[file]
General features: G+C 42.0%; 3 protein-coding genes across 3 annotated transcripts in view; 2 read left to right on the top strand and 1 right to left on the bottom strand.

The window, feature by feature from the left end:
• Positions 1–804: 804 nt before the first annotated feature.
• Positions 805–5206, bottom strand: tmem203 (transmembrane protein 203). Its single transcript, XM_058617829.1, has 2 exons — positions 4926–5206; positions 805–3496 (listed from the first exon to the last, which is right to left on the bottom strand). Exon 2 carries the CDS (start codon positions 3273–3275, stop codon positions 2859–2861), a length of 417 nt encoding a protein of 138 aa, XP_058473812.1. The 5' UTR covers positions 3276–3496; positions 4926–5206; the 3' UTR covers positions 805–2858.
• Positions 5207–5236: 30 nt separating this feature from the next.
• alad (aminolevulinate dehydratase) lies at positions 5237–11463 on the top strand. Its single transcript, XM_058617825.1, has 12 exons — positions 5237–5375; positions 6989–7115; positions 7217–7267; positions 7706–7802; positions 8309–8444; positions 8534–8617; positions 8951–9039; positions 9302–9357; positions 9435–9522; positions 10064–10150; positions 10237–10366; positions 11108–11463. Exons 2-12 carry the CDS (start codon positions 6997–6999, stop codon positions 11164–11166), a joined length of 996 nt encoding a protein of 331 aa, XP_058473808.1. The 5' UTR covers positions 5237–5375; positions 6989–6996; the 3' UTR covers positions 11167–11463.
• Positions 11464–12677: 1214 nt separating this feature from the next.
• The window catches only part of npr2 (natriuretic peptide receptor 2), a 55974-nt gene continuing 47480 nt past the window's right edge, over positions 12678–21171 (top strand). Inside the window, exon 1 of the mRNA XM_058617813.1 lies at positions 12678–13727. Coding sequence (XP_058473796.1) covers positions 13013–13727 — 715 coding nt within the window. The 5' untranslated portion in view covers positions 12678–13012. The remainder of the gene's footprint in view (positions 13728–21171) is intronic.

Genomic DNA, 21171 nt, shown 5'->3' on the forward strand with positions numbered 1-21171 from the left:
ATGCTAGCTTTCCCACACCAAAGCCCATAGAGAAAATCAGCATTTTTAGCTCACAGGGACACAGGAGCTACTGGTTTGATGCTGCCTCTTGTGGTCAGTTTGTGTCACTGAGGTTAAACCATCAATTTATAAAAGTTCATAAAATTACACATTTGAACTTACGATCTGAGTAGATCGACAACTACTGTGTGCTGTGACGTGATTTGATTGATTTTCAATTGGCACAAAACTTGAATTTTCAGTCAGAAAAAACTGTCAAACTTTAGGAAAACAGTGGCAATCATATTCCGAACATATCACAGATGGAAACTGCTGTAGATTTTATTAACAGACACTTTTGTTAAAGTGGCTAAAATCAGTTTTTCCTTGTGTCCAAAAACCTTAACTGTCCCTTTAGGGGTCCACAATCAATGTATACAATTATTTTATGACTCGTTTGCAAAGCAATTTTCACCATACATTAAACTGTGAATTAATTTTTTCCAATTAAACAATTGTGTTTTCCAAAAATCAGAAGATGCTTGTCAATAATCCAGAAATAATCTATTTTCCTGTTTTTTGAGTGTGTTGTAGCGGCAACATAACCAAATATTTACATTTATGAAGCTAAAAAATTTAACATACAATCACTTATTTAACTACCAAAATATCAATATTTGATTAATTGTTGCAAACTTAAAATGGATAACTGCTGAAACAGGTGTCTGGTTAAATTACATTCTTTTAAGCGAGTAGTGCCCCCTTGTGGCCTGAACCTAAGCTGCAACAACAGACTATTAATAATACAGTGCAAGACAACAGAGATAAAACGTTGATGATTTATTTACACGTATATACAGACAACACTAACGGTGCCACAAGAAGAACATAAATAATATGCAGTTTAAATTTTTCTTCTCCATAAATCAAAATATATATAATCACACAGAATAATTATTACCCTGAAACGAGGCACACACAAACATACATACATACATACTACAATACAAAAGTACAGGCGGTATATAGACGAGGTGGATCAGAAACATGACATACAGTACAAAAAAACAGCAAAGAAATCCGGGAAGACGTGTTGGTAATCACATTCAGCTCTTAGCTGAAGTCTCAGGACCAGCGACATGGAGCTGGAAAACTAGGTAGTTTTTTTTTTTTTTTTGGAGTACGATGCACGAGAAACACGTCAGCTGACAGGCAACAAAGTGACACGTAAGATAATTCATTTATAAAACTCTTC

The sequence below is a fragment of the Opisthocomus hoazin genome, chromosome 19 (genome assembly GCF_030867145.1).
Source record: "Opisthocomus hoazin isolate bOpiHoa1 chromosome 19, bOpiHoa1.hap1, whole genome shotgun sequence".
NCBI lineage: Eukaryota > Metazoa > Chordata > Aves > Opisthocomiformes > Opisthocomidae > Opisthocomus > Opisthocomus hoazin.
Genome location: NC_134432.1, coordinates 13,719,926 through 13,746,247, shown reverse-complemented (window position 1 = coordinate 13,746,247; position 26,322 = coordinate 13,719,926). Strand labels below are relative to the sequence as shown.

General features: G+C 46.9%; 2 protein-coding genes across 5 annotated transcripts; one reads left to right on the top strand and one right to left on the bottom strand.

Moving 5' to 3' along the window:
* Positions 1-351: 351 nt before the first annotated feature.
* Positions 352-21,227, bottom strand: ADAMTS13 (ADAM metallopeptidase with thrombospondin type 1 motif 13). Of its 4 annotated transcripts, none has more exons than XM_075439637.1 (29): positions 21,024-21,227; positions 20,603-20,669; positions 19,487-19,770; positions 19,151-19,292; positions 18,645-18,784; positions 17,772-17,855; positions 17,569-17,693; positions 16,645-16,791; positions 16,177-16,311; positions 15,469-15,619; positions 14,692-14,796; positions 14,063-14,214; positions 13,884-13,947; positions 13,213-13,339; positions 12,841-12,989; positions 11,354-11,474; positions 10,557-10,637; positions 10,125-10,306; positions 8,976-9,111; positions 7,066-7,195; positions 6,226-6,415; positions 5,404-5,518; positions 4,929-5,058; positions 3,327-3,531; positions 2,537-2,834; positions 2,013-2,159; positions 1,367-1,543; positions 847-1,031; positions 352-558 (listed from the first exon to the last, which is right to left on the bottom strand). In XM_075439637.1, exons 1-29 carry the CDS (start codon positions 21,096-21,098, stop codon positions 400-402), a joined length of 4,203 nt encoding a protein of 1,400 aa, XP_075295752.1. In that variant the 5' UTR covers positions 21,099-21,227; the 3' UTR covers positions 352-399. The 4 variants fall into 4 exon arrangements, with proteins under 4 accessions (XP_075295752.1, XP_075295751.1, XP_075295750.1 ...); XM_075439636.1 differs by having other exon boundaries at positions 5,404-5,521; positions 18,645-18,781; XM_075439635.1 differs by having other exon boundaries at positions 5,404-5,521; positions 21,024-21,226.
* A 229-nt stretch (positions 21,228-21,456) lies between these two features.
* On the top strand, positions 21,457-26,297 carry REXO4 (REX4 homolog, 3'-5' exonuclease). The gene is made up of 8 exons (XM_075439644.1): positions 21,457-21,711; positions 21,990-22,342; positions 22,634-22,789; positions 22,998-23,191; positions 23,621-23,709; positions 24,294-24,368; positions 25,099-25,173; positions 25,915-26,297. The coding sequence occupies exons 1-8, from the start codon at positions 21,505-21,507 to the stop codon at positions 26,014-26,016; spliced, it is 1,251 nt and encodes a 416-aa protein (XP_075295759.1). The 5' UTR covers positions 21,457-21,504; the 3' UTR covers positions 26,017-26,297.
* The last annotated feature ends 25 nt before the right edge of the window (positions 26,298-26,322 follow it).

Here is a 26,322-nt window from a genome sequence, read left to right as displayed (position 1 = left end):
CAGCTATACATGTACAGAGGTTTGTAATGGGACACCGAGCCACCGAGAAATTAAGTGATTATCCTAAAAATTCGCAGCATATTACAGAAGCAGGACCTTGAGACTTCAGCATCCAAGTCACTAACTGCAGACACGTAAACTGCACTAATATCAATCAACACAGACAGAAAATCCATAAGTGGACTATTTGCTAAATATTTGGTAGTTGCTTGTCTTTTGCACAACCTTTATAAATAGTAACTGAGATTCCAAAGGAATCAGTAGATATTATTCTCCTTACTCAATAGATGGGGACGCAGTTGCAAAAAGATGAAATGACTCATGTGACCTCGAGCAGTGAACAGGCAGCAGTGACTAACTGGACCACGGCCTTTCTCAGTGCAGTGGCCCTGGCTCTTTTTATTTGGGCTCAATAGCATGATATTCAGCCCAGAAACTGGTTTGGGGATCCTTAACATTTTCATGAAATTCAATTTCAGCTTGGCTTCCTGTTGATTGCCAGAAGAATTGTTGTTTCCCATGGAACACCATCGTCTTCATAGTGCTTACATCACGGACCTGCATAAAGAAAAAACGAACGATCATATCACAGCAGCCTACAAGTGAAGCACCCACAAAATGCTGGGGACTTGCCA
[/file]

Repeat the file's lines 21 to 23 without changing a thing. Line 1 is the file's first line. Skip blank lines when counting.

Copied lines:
* The last annotated feature ends 25 nt before the right edge of the window (positions 26,298-26,322 follow it).

Here is a 26,322-nt window from a genome sequence, read left to right as displayed (position 1 = left end):
CAGCTATACATGTACAGAGGTTTGTAATGGGACACCGAGCCACCGAGAAATTAAGTGATTATCCTAAAAATTCGCAGCATATTACAGAAGCAGGACCTTGAGACTTCAGCATCCAAGTCACTAACTGCAGACACGTAAACTGCACTAATATCAATCAACACAGACAGAAAATCCATAAGTGGACTATTTGCTAAATATTTGGTAGTTGCTTGTCTTTTGCACAACCTTTATAAATAGTAACTGAGATTCCAAAGGAATCAGTAGATATTATTCTCCTTACTCAATAGATGGGGACGCAGTTGCAAAAAGATGAAATGACTCATGTGACCTCGAGCAGTGAACAGGCAGCAGTGACTAACTGGACCACGGCCTTTCTCAGTGCAGTGGCCCTGGCTCTTTTTATTTGGGCTCAATAGCATGATATTCAGCCCAGAAACTGGTTTGGGGATCCTTAACATTTTCATGAAATTCAATTTCAGCTTGGCTTCCTGTTGATTGCCAGAAGAATTGTTGTTTCCCATGGAACACCATCGTCTTCATAGTGCTTACATCACGGACCTGCATAAAGAAAAAACGAACGATCATATCACAGCAGCCTACAAGTGAAGCACCCACAAAATGCTGGGGACTTGCCA